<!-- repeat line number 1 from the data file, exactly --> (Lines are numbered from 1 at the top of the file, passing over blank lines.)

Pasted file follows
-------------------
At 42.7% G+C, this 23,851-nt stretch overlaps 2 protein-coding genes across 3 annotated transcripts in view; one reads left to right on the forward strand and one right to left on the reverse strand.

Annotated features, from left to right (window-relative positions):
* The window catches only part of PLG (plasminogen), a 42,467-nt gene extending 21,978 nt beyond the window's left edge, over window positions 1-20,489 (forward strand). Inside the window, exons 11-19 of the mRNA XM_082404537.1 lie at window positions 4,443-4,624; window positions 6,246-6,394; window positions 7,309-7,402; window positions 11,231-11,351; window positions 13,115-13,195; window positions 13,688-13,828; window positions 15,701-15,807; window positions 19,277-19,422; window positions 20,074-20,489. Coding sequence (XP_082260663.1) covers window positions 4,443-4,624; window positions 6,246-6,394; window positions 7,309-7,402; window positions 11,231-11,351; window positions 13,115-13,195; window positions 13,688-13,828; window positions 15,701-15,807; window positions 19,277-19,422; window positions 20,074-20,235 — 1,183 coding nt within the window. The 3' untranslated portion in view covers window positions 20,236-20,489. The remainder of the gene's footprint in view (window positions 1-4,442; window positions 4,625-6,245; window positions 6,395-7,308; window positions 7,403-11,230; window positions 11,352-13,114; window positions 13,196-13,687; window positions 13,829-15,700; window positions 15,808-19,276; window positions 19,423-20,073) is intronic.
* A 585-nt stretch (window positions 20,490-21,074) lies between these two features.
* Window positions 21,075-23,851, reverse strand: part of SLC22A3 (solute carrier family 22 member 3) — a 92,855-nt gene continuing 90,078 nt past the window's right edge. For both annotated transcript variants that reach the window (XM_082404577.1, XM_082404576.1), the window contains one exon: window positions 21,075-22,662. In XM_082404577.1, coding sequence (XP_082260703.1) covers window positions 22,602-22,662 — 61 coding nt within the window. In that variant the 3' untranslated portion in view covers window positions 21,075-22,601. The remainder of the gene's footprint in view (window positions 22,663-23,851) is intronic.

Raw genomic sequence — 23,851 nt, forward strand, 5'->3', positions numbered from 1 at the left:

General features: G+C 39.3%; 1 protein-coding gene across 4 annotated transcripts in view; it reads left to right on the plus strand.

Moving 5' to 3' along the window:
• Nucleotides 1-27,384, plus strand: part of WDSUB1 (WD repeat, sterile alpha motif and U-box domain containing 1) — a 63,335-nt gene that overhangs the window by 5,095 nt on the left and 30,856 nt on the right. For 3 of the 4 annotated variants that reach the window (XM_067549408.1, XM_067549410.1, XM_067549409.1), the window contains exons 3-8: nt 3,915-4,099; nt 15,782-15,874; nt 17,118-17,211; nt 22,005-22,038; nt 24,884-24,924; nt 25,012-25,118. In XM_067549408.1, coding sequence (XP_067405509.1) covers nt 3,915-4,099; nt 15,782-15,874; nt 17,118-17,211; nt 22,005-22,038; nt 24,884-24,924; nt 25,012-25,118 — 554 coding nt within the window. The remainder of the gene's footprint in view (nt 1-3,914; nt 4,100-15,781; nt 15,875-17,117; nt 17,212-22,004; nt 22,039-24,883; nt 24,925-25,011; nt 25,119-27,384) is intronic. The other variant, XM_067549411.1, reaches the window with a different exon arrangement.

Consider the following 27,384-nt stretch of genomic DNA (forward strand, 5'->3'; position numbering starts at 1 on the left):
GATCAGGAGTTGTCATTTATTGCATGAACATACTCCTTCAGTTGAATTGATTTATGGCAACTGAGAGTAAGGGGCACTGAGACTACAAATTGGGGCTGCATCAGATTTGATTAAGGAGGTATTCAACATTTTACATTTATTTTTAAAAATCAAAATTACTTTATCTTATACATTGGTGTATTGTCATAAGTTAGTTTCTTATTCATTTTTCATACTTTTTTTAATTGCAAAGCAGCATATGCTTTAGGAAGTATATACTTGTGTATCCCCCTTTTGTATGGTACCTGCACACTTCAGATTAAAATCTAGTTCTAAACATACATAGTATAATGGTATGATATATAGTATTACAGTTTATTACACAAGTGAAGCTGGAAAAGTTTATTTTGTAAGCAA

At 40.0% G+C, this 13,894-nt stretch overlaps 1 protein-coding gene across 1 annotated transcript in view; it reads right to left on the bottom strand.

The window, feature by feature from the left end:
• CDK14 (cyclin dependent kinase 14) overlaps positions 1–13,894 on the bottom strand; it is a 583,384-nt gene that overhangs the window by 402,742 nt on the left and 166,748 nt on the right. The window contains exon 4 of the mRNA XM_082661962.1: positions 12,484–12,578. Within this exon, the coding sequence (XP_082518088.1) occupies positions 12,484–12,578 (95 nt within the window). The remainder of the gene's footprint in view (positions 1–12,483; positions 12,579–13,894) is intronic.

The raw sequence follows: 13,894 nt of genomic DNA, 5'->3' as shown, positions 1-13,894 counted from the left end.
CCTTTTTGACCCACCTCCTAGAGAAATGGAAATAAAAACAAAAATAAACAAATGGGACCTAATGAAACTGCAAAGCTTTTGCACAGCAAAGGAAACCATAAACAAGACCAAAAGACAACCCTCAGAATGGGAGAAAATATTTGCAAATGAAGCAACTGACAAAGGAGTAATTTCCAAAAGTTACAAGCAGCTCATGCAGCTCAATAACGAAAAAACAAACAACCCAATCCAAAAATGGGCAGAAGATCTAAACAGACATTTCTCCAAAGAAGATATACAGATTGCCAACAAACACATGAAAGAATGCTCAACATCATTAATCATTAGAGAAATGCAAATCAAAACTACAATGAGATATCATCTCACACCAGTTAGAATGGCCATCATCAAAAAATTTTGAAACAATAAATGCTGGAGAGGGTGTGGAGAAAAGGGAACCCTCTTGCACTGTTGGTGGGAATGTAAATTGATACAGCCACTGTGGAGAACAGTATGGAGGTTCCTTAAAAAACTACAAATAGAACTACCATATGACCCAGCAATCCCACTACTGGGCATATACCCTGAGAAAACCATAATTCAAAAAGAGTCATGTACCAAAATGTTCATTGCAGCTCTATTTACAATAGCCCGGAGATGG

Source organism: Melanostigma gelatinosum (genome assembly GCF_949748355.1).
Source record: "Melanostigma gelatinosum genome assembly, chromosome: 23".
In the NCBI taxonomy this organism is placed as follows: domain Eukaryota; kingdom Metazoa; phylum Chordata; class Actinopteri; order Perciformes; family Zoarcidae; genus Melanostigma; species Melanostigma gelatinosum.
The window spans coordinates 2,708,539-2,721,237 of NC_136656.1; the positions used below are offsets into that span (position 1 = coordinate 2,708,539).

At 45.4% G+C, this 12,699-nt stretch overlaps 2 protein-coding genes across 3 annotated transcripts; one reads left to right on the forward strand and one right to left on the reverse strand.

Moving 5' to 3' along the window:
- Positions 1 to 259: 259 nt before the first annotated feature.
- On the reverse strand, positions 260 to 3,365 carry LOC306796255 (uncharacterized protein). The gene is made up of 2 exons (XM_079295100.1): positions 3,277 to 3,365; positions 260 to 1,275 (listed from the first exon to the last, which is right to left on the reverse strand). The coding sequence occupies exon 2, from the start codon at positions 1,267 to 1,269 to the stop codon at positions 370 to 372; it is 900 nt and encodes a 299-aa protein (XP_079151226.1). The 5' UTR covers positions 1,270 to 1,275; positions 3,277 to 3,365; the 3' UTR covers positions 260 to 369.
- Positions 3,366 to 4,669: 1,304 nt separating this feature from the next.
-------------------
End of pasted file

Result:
At 42.7% G+C, this 23,851-nt stretch overlaps 2 protein-coding genes across 3 annotated transcripts in view; one reads left to right on the forward strand and one right to left on the reverse strand.